Early in her first semester as a college student at Anne Arundel Community College, Stephanie Musselman, a 2010 graduate of Broadneck High School, thought she had a serious cold. The teen was wracked by a deep, hacking cough, her heart pounded and climbing the stairs to her classes winded her.
Stephanie is majoring in criminal justice and hopes to get into drug enforcement, because, she said, “I want to change the world.”
Her dog, Storm, a frisky yellow Labrador, sensed something was amiss. When Stephanie started experiencing fainting spells, the dog began barking moments before they happened, summoning help immediately. He would not leave her side. Finally, after two months of fruitless doctor visits, on Nov. 11, 2010, Stephanie was diagnosed with B-cell non-Hodgkin’s lymphoma, a cancer of the lymphoid tissue in her chest. A tumorous mass was pressing against a lung and heart. Doctors determined surgery to remove the mass was impossible.
What followed was five months of intensive inpatient chemotherapy at Johns Hopkins Hospital in Baltimore. All of her hair fell out. A family friend who had survived cancer flew in from the Midwest with a tote bag filled with glamorous wigs for Stephanie to wear.
Despite her ordeal, Stephanie completed the 2010 fall semester and returned as a full-time student last September. She also has rejoined the staff at Office Depot in Severna Park as a part-time cashier. Remembering her trials and life on the pediatric oncology unit at Johns Hopkins, Stephanie donated a child’s desk to the unit and dropped by during Thanksgiving week to visit the children who could not go home for the holiday. She had spent the previous Thanksgiving in the unit as a patient.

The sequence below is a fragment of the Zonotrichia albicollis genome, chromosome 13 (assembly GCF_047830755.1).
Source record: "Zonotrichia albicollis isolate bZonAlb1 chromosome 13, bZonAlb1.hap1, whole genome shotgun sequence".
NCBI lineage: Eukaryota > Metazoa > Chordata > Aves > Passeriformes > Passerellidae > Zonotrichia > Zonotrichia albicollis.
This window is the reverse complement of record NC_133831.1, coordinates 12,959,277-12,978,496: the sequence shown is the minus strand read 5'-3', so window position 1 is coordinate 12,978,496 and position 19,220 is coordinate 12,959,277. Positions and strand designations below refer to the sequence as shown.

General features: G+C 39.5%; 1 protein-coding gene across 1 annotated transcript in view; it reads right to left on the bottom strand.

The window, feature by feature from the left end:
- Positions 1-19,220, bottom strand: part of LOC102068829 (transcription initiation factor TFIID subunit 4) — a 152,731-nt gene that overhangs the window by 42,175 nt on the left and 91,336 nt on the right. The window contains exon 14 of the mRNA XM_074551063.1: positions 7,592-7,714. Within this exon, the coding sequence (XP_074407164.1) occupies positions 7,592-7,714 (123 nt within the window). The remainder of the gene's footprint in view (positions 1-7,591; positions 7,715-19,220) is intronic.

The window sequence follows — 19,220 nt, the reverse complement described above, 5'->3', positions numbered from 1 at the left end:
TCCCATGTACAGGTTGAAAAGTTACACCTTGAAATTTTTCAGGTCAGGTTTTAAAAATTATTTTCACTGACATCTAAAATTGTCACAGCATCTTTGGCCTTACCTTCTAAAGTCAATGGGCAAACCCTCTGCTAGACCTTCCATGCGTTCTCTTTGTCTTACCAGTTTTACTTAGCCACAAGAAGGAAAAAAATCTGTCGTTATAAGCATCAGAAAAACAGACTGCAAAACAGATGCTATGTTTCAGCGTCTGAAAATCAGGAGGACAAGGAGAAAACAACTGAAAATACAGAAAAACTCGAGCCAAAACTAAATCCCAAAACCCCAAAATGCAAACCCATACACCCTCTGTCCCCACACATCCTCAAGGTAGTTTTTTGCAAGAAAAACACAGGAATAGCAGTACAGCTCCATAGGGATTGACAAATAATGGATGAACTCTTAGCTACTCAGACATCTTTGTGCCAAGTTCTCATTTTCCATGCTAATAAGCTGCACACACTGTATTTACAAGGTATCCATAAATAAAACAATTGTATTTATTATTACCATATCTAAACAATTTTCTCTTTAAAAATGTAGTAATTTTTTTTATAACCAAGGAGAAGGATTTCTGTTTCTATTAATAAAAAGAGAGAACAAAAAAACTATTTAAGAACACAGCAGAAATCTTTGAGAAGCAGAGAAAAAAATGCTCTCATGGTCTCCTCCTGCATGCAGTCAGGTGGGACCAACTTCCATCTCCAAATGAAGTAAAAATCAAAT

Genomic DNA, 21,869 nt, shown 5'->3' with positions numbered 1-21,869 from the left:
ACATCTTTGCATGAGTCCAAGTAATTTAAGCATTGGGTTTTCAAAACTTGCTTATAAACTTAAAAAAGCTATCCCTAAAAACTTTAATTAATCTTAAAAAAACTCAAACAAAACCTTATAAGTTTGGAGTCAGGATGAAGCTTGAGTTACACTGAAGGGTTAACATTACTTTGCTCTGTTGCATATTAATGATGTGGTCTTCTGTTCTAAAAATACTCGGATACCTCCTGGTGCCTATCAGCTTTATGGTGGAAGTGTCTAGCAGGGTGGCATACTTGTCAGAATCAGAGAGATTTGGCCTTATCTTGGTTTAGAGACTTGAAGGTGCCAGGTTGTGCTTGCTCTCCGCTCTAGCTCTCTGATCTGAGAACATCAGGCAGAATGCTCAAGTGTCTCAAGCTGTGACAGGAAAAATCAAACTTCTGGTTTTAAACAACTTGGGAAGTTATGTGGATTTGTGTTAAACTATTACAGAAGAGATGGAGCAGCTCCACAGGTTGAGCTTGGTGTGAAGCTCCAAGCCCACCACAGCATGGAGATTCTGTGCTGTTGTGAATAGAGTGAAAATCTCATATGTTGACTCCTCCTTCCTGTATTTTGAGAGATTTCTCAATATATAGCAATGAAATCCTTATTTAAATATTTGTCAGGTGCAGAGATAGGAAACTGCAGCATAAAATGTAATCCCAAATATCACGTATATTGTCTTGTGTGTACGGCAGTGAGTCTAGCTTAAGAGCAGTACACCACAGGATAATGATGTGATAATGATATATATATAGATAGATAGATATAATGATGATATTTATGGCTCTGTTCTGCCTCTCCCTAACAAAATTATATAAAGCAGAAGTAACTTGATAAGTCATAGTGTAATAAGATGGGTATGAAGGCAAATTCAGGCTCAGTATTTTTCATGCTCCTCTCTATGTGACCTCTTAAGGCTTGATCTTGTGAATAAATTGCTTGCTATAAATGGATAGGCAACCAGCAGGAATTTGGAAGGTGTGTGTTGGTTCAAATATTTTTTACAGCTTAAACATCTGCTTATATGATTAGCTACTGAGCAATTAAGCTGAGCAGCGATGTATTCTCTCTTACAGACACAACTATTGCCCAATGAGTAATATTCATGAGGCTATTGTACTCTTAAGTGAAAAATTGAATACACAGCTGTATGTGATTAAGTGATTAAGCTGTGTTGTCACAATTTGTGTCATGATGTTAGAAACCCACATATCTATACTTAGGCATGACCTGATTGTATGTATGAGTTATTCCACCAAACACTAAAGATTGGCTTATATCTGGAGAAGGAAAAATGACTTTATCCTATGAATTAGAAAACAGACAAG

To her surprise, Stephanie was recently granted a wish through the Kids Wish Network, a national charitable organization that helped 73,197 kids in its last fiscal year. Although Stephanie is an “old” kid, the group was ready to make her dream come true: she wanted to take a cruise and swim with a dolphin.
Jan. 15, Stephanie flew to Miam with her mother Leeann, and brothers Shawn, 16, andBrad for the start of a five-day dream trip.
At the airport, a limousine waited to whisk them to an overnight stay at the Mandarin Oriental Hotel. The next day, the limousine delivered them to a Carnival Cruise Line ship for a four-day trip to Key West, Fla., and Cozumel, Mexico. Aboard the vessel the foursome received VIP treatment. Ashore, the highlight of the trip was Stephanie’s 90-minute swim in Cozumel with Alexia, a young, 400-pound dolphin.
“It was incredible. It was on my bucket list. It was so cool,” the teen said. “Alexia felt rubbery, but she was very friendly. I danced and swam with her. I got to hold her and I gave her a kiss.”
Stephanie and her family are grateful her wish came true. It gave the teen and her family a few days of much-needed, stress-free relaxation.
Good news: Stephanie has regained the 27 pounds she lost during her illness and treatment. Her hair is slowly growing back. Beneath her wig du jour, Stephanie sports a wispy pixie cut. The cancer is in remission, her energy and immunes system are back on track. She’s on AACC’s honor roll.